Weak support for lignan-heart health link in smokers
heart disease, says a new Finnish study.
Plant lignans, found widely in plants and seeds, such as flax seed, whole grain cereals, berries, vegetables and fruits, are converted into enterodiol and enterolactone in the colon. There is some evidence that enterolactone, a phytoestrogen, may have a beneficial effect on prostate health, bone health, breast health, menopause symptoms, heart health, hair loss, acne and inflammation.
A previous clinical trial, also from Finland, reported that high serum levels of enterolactone could reduce the risk of death from coronary heart disease by 55 per cent, and cardiovascular disease by 45 per cent (The Lancet, 1999, Vol. 354, pp. 2112-2115).
The authors of the new study, published in the American Journal of Epidemiology (Vol. 163, pp. 687-693), say that other studies into the effects of lignans and enterolactone on heart health have been inconsistent.
The researchers, led by Annamari Kilkkinen from the National Public Health Institute, Helsinki, followed-up participants from the Alpha-Tocopherol, Beta-Carotene Cancer Prevention (ATBC) Study - a randomized, double-blind, placebo-controlled trial looking at the effects of vitamin E (50 mg per day), beta-carotene (20 mg per day), both, or a placebo.
The ATBC study only recruited smokers. Of the 29,133 men who were randomized in the initial study, only 340 cases and 420 members of a subcohort with available serum enterolactone sample analysis were used in the current study.
When the researchers calculated the risk factor for coronary heart disease with respect to enterolactone intake, men who had highest serum enterolactone levels (average 40.9 nanomoles per litre) had a 42 per cent lower risk than men with the lowest serum enterolactone levels (average 2.6 nanomoles per litre).
When the scientists accounted for "classic risk factors" they say that the relationship was "no longer statistically significant", despite the highest group having an apparent 37 per cent risk reduction, compared to the lowest enterolactone level group.
"The results of this case-cohort study support only weakly the hypothesis that a high serum enterolactone concentration is associated with the reduced risk of coronary heart disease," wrote Kilkkinen.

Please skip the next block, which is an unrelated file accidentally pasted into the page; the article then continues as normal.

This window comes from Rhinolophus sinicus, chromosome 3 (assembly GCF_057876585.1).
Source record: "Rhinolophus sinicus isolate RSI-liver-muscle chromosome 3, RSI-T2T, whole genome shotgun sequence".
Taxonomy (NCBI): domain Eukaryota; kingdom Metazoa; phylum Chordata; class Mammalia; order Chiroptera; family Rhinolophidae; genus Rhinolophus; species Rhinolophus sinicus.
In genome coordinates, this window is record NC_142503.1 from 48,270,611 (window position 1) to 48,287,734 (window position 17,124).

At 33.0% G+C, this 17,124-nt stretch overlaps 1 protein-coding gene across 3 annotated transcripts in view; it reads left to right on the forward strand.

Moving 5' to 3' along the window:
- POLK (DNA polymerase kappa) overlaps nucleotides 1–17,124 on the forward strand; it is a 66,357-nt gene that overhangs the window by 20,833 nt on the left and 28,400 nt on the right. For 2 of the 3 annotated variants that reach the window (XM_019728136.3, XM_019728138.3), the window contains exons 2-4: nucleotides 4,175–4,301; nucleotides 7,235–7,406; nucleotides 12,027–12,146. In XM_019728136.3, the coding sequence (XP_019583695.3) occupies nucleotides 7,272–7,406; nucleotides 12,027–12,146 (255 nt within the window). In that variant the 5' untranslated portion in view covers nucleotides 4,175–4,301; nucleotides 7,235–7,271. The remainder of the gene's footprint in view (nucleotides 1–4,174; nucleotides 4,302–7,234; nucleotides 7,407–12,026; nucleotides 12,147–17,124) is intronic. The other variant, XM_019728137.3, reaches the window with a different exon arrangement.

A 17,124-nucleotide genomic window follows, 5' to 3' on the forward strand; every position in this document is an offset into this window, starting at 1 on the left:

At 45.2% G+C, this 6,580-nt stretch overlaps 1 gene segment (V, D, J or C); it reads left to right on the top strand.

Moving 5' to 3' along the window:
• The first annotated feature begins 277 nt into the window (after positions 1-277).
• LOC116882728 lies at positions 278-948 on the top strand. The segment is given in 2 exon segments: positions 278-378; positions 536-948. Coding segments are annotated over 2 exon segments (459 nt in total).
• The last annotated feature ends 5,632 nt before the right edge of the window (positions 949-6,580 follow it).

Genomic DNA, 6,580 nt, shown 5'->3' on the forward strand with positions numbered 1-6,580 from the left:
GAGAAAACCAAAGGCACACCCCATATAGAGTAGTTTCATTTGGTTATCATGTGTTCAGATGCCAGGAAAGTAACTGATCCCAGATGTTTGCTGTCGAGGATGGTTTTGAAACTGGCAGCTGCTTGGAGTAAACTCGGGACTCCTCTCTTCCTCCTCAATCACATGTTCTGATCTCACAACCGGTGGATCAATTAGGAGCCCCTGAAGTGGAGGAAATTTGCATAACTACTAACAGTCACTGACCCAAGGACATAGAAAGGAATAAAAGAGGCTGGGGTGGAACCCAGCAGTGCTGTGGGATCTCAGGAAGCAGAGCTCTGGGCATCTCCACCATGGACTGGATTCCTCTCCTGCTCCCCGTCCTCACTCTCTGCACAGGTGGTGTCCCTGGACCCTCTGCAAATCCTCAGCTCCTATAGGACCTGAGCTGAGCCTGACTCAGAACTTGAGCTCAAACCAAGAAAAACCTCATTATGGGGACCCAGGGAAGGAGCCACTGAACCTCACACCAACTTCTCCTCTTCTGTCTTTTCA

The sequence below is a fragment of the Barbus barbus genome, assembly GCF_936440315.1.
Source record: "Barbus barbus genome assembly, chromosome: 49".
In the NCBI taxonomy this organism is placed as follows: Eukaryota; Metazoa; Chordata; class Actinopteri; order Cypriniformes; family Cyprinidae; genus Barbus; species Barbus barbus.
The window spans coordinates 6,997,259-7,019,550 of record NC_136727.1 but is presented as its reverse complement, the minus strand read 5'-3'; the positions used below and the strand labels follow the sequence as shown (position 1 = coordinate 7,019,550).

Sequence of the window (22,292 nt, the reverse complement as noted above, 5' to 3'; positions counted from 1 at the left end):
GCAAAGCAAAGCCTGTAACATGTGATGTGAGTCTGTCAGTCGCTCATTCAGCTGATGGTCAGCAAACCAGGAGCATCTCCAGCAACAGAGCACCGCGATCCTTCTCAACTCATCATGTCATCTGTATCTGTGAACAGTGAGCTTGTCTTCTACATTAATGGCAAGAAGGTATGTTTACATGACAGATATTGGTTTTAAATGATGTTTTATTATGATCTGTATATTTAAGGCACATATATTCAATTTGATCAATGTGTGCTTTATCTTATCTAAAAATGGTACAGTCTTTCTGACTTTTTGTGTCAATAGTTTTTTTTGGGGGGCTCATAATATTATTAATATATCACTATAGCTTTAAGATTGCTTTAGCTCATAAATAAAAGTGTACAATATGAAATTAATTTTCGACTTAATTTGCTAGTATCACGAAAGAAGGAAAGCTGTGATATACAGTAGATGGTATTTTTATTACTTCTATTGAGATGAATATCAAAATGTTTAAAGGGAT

The difference in results between the results published in The Lancet and the new results may be due the differences in study populations. The Lancet study's population was typically four years younger, had higher serum enterolactone levels, and was not focussed on smokers (43 per cent of cases and 27 per cent of controls), which prevents the new study from being a generalised result.
Kilkkinen pointed out however that the smokers in the Lancet study actually had lower risk rates than non-smokers with regards the enterolactone-coronary heart disease relationship.
This study measured serum lignan levels and was not an intervention by design, but there is increasing interest from consumers making a concerted effort to consume lignans. Use of lignans in the specialty supplements sector is increasing.
Flax lignan products sales in the US were up 8.1 per cent overall in 2004 over 2003 to more than $2.9bn in 2004, according to Flax Canada.
The lignan market is currently dominated by Acatris' SDG (secoisolariciresinol diglucoside) flax lignan but competition is increasing with the launch of Linnea's HMRlignan.
However much of the research on the health benefits of lignans has been conducted using SDG, and Acatris is at pains to point out that it should not be presumed that all sources deliver the same results.
Laurent Leduc, president of Acatris' North America division told NutraIngredients.com that, in any case, heart health is not the main health area for flax lignans. Rather the focus is on prostate and menopause health, and their antioxidant properties.
Moreover he said that rye, not flaxseed, is a more common source of lignans in Finland.